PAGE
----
When it comes to who wields the most political influence in the state, voters say it’s the legislature, not the governor or the courts. In fact, Utahns say the legislature has more influence than the latter two, combined.

That’s what respondents in the latest Deseret News/Hinckley Institute of Politics poll said, 51% of whom pointed to the legislature as the state’s most influential body.

By comparison, 36% said the governor, 7% said the state judiciary, 4% said other and 2% said they don’t know.

The poll was conducted by Dan Jones & Associates and surveyed 800 registered Utah voters from April 25-28. It has a margin of error of plus or minus 3.46 percentage points.

The results come in the wake of the 2023 Legislative Session, where lawmakers passed 575 bills without a single veto. In several press conferences following the end of the session, Utah Gov. Spencer Cox did say there were roughly 30 bills that initially made his “veto list” but they all either didn’t pass or were substantially altered.

In a closing letter to the legislature, Cox said that there were several bills that he signed that, if he were still a lawmaker, he wouldn’t have voted for — “However, that is not generally the standard for a veto. None of them have risen to the level of me feeling the need to override the will of a majority of legislators,” Cox wrote.

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Matthew Burbank, a University of Utah political science professor, says that sentiment could explain why poll respondents view the legislature as more politically influential.

“There are things that the legislature does that it can do, and sometimes the governor can have some influence on it, but sometimes they just do what they want,” Burbank said Friday.

The legislature has long been viewed by advocates and academics as the most powerful governing body in the state — but Burbank said it was interesting that average voters also share that perspective.

“I think it’s good that people don’t automatically say, ‘oh it’s just the governor, he does everything and nobody else is important’ — or, alternatively, that the state legislature does whatever they want and nobody else has any influence,” he said.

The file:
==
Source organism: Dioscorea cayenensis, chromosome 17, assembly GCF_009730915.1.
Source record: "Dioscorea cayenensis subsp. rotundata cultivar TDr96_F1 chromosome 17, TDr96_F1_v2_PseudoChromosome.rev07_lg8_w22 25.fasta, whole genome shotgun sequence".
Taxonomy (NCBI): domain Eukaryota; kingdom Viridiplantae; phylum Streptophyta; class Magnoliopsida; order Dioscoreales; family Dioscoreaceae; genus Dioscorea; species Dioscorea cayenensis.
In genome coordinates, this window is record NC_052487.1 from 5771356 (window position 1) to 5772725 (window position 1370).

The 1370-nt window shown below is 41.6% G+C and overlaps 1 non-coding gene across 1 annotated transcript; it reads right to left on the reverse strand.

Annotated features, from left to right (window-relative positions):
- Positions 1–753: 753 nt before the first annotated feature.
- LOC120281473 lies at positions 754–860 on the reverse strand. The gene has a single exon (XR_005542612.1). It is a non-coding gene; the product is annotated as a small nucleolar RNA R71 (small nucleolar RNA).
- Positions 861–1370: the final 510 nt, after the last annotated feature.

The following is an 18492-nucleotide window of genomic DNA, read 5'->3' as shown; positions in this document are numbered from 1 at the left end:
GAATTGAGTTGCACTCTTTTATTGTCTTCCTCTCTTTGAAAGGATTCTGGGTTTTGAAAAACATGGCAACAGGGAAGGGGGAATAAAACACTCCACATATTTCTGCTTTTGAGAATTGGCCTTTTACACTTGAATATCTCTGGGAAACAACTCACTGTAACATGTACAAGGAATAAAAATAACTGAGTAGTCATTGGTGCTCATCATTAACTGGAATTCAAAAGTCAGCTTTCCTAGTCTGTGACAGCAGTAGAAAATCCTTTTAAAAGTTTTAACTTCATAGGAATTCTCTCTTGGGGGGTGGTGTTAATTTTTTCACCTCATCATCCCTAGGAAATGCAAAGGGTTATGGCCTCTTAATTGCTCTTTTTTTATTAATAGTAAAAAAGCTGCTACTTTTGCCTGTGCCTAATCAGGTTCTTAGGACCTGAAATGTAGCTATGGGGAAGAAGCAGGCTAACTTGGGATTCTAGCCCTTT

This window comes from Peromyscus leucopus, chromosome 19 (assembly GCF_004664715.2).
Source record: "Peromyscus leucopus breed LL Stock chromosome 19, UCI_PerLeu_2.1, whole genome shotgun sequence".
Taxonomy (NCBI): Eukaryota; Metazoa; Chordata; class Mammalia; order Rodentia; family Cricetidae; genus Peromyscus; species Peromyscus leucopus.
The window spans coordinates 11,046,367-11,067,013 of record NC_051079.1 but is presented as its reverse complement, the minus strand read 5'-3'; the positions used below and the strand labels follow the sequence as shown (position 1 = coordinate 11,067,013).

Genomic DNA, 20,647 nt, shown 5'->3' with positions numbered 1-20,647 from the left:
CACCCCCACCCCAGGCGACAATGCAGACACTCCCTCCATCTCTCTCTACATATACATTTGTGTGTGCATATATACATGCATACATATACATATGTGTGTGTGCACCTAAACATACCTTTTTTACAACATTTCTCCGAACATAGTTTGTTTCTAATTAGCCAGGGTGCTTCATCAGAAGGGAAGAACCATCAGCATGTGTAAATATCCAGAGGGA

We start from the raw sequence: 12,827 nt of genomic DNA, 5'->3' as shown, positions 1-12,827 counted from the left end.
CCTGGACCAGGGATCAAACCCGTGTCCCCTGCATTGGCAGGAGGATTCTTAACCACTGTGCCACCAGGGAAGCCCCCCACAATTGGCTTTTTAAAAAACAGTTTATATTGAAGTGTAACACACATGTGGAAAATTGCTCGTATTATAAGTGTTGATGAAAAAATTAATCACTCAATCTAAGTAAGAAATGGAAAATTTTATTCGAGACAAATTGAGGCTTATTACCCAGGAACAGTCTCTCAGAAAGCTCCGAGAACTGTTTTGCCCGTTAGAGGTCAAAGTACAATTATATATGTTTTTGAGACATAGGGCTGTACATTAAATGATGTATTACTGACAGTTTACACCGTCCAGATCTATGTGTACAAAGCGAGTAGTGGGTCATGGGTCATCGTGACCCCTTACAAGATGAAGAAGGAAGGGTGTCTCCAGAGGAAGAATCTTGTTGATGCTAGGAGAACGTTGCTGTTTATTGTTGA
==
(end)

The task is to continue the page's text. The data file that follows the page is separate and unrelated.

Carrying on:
The results show little difference in how registered Democrats or Republicans view the issue — however, when sorted by political ideology, more liberals and moderates say the legislature is most influential, whereas conservatives are relatively split on the issue. Consider this:

  • Very liberal: 52% said the legislature is most influential, compared to 30% who said the governor. About 12% said “other,” the most of any political ideology.
  • Somewhat liberal: 68% said the legislature is most influential, compared to 25% who said the governor, the most agreement found in any group.
  • Moderate: 60% said the legislature is most influential, compared to 30% who said the governor.
  • Somewhat conservative: 44% said the legislature is most influential, compared to 41% who said the governor, the most division of any group.
  • Very conservative: 47% said the legislature is most influential, compared to 42% who said the governor.

In a statement, Senate President Stuart Adams, R-Layton, said the poll points to Utah’s “history of coming together to tackle challenging issues facing our state and identifying the best policies without regard to who has more influence or power.”

“Our approach continues to pay dividends for all Utahns who recognize the positive impact those elected to represent them are having in their lives,” he said. “Utah was also recently ranked the number one best state overall by U.S. News and World Report and the state with the best economic outlook for the 16th year in a row. Working together combined with prudent, conservative economic tax policies has placed our state in an advantageous position.”

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This sentiment was echoed in a statement provided by Utah House Majority leadership, where they touted the collaboration between the executive and legislative branches.

“Communication between all branches of our State’s government is key. Our lawmakers are committed to representing the voice of the people and upholding the Utah Way through smart legislation, as this historic past session has shown,” the statement reads.